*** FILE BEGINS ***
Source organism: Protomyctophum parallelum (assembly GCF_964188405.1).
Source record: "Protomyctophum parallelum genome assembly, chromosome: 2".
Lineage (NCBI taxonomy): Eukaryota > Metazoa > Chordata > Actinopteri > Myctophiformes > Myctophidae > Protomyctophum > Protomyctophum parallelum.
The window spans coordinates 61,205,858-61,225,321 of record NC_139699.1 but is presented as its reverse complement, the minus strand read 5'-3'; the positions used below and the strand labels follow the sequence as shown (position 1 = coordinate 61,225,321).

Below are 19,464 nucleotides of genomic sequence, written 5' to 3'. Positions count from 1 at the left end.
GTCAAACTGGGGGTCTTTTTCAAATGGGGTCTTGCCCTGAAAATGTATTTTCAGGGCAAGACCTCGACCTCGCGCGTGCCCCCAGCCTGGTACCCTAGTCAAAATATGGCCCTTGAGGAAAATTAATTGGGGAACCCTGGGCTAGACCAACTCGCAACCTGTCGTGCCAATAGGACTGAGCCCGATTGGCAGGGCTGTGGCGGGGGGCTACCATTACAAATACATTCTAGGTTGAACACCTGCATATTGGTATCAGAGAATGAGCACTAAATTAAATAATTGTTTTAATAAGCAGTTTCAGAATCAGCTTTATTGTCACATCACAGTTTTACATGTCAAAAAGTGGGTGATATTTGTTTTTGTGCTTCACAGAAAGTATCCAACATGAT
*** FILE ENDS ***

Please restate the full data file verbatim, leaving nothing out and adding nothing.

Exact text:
Source organism: Protomyctophum parallelum (assembly GCF_964188405.1).
Source record: "Protomyctophum parallelum genome assembly, chromosome: 2".
Lineage (NCBI taxonomy): Eukaryota > Metazoa > Chordata > Actinopteri > Myctophiformes > Myctophidae > Protomyctophum > Protomyctophum parallelum.
The window spans coordinates 61,205,858-61,225,321 of record NC_139699.1 but is presented as its reverse complement, the minus strand read 5'-3'; the positions used below and the strand labels follow the sequence as shown (position 1 = coordinate 61,225,321).

Below are 19,464 nucleotides of genomic sequence, written 5' to 3'. Positions count from 1 at the left end.
GTCAAACTGGGGGTCTTTTTCAAATGGGGTCTTGCCCTGAAAATGTATTTTCAGGGCAAGACCTCGACCTCGCGCGTGCCCCCAGCCTGGTACCCTAGTCAAAATATGGCCCTTGAGGAAAATTAATTGGGGAACCCTGGGCTAGACCAACTCGCAACCTGTCGTGCCAATAGGACTGAGCCCGATTGGCAGGGCTGTGGCGGGGGGCTACCATTACAAATACATTCTAGGTTGAACACCTGCATATTGGTATCAGAGAATGAGCACTAAATTAAATAATTGTTTTAATAAGCAGTTTCAGAATCAGCTTTATTGTCACATCACAGTTTTACATGTCAAAAAGTGGGTGATATTTGTTTTTGTGCTTCACAGAAAGTATCCAACATGAT